Tax dispute leaves status quo transportation funding

By Danielle Killey

Maybe next year.

That is what state lawmakers in charge of the transportation budget are saying about major transit and road projects, which likely will be put off because they cannot get new funds.

A gasoline tax planned to be a major part of the House and Senate transportation budget proposals was yanked after Gov. Mark Dayton said Monday that he would not support it, leaving the lawmakers with a revenue hole.

“We always envisioned this being a bill with a gas tax,” said House Transportation Finance Chairman Frank Hornstein, DFL-Minneapolis. “It’s difficult to do anything substantive.”

Senate Transportation and Public Safety Division Chairman Scott Dibble, DFL-Minneapolis, put forward a “status quo” transportation budget but tabled it at his committee meeting Wednesday.

“Obviously the committee was uncomfortable with the bill,” said Dibble, who told fellow committee members he was struggling with whether to vote for his own plan.

Dibble said he does not know what the next step will be.

Hornstein said he is “mulling over the possibility” of including a Twin Cities metropolitan area sales tax to pay for some transit projects in his budget proposal, which he plans to release today.

Dibble’s proposal does not include the tax. His $5.4 billion transportation bill included funding for buses and rail, street construction and repair projects, airports and other infrastructure work. He said it does not have any major policy changes or many new projects because he was not able to include the extra revenue.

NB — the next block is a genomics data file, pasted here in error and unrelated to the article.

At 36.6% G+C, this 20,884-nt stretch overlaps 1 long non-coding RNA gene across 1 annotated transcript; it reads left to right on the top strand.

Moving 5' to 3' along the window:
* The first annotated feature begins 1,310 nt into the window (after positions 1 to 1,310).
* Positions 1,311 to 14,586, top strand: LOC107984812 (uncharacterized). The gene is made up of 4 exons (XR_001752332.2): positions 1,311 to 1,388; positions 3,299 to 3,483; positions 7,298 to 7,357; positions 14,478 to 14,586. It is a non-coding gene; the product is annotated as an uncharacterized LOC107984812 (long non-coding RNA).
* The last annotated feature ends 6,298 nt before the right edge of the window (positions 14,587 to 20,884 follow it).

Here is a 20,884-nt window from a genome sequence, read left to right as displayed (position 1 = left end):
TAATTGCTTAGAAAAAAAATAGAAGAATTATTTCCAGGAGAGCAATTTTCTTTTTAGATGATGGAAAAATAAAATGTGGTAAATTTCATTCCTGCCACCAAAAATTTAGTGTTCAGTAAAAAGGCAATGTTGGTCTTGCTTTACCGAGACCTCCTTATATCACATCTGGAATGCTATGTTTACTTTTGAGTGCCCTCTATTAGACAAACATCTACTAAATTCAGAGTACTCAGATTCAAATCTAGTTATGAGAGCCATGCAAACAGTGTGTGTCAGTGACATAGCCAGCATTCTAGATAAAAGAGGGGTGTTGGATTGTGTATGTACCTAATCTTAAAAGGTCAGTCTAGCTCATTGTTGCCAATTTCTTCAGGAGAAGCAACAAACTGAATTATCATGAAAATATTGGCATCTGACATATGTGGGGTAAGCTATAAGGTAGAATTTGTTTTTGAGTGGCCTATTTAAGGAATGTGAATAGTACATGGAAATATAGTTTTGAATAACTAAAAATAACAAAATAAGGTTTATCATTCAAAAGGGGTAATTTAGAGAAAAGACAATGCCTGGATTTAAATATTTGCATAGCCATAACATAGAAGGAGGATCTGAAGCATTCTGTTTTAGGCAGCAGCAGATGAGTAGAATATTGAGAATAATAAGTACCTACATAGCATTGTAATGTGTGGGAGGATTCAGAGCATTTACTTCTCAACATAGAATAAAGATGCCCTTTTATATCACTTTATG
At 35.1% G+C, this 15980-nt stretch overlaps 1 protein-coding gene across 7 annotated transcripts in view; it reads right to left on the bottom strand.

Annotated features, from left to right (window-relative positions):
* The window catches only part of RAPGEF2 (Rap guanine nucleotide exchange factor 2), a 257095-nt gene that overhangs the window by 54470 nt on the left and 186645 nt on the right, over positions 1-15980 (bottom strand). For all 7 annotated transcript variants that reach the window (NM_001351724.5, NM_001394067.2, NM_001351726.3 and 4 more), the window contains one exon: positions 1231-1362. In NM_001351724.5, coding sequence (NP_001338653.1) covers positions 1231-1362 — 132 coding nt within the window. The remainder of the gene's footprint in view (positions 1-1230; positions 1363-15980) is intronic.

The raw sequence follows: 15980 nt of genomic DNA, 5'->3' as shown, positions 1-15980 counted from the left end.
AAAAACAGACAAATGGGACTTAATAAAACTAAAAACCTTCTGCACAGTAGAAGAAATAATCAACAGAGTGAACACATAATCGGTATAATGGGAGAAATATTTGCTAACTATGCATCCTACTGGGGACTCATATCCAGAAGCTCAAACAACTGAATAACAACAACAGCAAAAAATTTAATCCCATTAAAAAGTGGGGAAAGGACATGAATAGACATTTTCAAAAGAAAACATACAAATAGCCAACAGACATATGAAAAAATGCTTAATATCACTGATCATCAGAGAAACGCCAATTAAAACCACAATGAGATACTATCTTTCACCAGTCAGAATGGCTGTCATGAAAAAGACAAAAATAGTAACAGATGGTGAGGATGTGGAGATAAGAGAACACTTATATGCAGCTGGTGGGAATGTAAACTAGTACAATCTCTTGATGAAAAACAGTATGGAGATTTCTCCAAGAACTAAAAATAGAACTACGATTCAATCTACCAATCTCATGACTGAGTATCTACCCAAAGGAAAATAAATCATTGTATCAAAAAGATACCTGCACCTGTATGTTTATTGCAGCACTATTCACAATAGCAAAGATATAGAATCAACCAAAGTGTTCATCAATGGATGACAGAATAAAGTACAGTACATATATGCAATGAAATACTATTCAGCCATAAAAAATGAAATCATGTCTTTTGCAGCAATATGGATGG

“It’s a matter of principle and practicality that you have a transportation bill that’s fully balanced,” he said.

Transportation advocates lined up Wednesday to show their disappointment in what many called a “lights-on bill.”

“If we don’t increase funding, we will fall behind,” Minnesota Transportation Alliance Director Margaret Donahoe said.

She said transit organizations will have to cut services and infrastructure will suffer.

“In greater Minnesota, in particular, we have enormous needs,” Minnesota Public Transit Association lobbyist Sherry Munyon said, adding that the organization is disappointed that transit expansions will not happen this year.

Hornstein said he and Dibble knew the governor was not fully in favor of the gas tax, but “we didn’t know the extent of his concerns with this.”

The transportation committee chairmen abruptly canceled a presentation on their budgets Monday after Dayton’s statement. The three met Tuesday to discuss other options.

“He didn’t close the door for a future large transportation bill,” Hornstein said of the governor.

Dayton said he did not think Minnesotans would support a gas tax. Hornstein said he does not know whether that is true, but said the state’s residents do want safe infrastructure and road repairs to happen.

Other revenue sources can help fund projects, but the gas tax is the most stable, Hornstein said. “That is the reliable workhorse of funding roads and bridges in this state.”

The Senate’s bill also incorporates public safety funding, such as for the State Patrol, Capitol building security and the state’s emergency communications networks.

The House’s public safety funding is in a separate bill.

These are some highlights of the Senate’s transportation and public safety budget proposal for the next two years:

– Department of Transportation, $4.7 billion

– State road construction, $1.7 billion

– County and city road state aid, $1.5 billion

– Greater Minnesota transit, $34.3 million

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